However, there are exceptions to the GDPR right to be forgotten. For example, data controllers may choose to anonymize data instead of deleting it. Article 17 also permits member states to derogate based on their own freedom of expression laws. Article 17(3)(a) states that the RTBF shall not apply where the relevant data processing is necessary for the exercise of the right of free expression and information. This provision is to be read in conjunction with Article 85 of the GDPR, which requires member states to affirmatively strike a legislative balance between their freedom of expression regimes and data privacy. Thus far, national legislatures have largely enacted broad provisions that mirror Article 85, leaving it to their courts to further define the boundaries of the freedom of expression exception to the RTBF. As this case law evolves, it will likely further complicate the GDPR’s right-to-be-forgotten regime.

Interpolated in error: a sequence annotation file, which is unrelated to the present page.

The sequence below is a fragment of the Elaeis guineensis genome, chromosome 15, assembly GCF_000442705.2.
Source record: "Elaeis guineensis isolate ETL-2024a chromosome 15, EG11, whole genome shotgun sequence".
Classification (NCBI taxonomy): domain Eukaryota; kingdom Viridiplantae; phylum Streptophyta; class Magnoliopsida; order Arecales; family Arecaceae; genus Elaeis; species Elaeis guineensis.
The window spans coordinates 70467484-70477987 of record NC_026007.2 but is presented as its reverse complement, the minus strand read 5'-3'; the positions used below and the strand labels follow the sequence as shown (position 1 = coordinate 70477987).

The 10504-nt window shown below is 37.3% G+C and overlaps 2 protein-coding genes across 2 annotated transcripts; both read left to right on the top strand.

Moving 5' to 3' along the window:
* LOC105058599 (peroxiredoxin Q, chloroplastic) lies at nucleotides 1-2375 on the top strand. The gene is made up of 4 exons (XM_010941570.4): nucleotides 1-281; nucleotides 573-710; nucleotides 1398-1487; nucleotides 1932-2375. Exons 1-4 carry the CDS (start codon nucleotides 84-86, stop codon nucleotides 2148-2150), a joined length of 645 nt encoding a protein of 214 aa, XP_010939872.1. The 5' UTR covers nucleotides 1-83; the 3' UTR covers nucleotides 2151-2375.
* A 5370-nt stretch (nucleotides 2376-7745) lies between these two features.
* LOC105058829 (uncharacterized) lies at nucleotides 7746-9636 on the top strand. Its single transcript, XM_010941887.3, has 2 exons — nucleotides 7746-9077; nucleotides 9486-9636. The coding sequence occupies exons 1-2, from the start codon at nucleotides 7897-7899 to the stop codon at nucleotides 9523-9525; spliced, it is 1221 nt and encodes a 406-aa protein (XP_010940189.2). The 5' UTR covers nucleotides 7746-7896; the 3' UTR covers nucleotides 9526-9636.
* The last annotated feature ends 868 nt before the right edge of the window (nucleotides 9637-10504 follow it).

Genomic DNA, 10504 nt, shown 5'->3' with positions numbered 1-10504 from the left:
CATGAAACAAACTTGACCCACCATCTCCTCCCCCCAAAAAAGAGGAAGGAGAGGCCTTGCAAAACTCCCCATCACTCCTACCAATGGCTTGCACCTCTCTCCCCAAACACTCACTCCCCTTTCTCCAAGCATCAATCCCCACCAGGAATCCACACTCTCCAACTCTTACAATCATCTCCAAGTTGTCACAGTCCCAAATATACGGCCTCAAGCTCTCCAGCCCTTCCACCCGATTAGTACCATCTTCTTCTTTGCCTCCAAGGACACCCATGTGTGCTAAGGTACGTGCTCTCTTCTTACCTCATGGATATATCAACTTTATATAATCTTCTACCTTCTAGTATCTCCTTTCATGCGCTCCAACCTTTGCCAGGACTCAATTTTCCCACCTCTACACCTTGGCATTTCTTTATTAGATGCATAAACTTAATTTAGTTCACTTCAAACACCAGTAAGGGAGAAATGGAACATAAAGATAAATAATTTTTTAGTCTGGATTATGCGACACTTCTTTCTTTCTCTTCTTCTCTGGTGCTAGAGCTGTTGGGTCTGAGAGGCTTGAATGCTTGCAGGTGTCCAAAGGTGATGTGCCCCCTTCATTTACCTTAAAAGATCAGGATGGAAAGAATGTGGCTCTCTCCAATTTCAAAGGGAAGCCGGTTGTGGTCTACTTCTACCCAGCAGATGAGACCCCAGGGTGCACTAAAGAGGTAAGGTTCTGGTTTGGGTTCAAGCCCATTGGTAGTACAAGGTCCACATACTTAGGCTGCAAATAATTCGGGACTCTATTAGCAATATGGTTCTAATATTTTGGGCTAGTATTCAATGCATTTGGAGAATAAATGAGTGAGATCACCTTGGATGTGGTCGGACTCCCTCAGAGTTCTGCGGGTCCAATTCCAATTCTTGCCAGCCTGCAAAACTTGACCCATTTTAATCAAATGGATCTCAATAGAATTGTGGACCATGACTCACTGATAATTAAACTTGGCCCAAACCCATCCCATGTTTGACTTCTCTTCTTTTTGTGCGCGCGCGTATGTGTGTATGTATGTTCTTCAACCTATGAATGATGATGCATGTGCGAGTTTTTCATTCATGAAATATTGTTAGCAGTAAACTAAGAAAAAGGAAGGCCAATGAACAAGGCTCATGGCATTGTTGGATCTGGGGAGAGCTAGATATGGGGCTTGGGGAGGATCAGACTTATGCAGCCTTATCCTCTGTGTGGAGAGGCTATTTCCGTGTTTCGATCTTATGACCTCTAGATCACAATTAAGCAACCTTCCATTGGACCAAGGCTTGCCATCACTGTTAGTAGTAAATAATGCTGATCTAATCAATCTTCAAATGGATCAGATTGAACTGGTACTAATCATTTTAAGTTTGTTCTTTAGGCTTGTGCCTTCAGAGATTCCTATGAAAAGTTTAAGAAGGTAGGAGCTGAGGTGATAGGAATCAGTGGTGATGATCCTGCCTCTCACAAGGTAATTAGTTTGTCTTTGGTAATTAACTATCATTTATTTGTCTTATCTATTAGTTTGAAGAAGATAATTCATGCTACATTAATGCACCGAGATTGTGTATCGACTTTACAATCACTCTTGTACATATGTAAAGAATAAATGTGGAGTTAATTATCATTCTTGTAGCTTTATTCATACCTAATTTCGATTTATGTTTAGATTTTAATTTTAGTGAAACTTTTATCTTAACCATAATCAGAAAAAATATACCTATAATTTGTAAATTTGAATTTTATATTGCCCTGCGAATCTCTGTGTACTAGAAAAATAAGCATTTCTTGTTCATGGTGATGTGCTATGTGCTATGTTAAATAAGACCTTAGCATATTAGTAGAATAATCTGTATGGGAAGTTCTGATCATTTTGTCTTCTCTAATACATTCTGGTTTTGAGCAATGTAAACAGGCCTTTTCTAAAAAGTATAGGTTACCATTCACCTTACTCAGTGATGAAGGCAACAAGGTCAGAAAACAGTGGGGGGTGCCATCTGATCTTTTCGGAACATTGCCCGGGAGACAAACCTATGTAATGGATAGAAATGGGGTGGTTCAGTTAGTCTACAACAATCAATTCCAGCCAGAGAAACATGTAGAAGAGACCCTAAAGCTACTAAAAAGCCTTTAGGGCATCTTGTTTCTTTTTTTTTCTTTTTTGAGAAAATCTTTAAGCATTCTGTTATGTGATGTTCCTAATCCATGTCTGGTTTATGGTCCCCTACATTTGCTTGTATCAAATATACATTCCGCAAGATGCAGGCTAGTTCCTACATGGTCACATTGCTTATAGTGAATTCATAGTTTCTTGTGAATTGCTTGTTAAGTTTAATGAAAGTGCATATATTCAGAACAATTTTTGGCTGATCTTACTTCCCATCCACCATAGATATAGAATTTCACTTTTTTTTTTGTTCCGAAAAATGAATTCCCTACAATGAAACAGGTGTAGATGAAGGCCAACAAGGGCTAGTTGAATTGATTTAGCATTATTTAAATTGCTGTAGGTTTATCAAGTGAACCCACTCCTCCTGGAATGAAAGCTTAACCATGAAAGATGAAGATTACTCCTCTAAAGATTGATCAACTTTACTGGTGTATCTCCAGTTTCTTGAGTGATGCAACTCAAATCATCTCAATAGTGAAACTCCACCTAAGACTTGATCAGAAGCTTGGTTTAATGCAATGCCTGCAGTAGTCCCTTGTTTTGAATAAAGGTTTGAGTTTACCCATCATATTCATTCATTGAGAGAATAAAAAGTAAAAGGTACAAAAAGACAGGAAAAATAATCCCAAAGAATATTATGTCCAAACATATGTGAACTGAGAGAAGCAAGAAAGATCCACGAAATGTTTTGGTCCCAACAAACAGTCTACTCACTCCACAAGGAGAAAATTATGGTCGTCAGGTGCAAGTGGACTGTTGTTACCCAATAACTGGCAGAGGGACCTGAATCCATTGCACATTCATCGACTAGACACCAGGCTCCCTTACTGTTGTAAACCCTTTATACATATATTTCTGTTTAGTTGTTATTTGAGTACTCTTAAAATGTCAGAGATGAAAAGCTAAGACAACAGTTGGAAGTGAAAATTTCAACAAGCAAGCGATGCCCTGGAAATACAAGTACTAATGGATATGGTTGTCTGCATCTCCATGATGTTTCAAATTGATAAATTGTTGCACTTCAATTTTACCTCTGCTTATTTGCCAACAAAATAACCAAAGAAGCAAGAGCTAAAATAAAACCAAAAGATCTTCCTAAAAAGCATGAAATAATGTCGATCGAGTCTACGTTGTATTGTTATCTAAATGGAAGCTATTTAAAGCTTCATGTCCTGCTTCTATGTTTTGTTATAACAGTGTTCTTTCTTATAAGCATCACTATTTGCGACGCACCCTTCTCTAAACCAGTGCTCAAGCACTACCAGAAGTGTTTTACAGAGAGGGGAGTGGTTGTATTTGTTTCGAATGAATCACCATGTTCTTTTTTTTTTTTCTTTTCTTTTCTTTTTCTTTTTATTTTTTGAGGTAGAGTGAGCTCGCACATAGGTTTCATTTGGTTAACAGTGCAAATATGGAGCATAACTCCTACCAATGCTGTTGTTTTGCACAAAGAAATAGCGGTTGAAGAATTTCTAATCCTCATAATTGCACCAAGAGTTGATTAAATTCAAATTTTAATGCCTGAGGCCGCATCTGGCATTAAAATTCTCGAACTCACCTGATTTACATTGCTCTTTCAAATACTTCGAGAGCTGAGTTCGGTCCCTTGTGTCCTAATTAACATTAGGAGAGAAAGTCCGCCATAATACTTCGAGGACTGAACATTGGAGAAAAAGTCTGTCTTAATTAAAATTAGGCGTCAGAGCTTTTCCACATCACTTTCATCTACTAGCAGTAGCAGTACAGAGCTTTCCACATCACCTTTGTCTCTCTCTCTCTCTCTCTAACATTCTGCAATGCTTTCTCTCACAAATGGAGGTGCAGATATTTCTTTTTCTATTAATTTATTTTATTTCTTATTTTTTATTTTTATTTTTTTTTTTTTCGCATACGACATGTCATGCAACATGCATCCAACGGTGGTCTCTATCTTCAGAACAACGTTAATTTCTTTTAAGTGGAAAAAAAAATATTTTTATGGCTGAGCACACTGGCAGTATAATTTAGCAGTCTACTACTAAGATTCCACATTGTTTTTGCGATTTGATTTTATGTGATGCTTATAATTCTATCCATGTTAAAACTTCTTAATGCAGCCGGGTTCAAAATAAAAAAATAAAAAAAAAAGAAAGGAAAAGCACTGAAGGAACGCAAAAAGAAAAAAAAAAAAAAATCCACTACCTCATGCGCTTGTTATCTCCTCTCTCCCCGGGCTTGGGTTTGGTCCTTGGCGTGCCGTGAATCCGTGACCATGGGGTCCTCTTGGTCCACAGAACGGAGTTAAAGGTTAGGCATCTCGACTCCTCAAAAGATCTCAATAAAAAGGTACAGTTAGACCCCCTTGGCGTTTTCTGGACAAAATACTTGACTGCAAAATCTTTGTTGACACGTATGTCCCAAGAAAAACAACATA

Processing of Sensitive Personal Data

The GDPR also provides a general framework for how sensitive personal data, such health or biometric data, may be processed. Under Article 9, the processing of personal data, such as data that reveals a person’s racial or ethnic origin, a person’s sexual orientation, trade-union membership, and genetic and health data, is prohibited. However, Article 9 also allows data subjects to consent to the processing of their sensitive data for specified purposes and allows member states to further derogate how such data may be used. This has led to variation in member-state requirements for the processing of this category of data.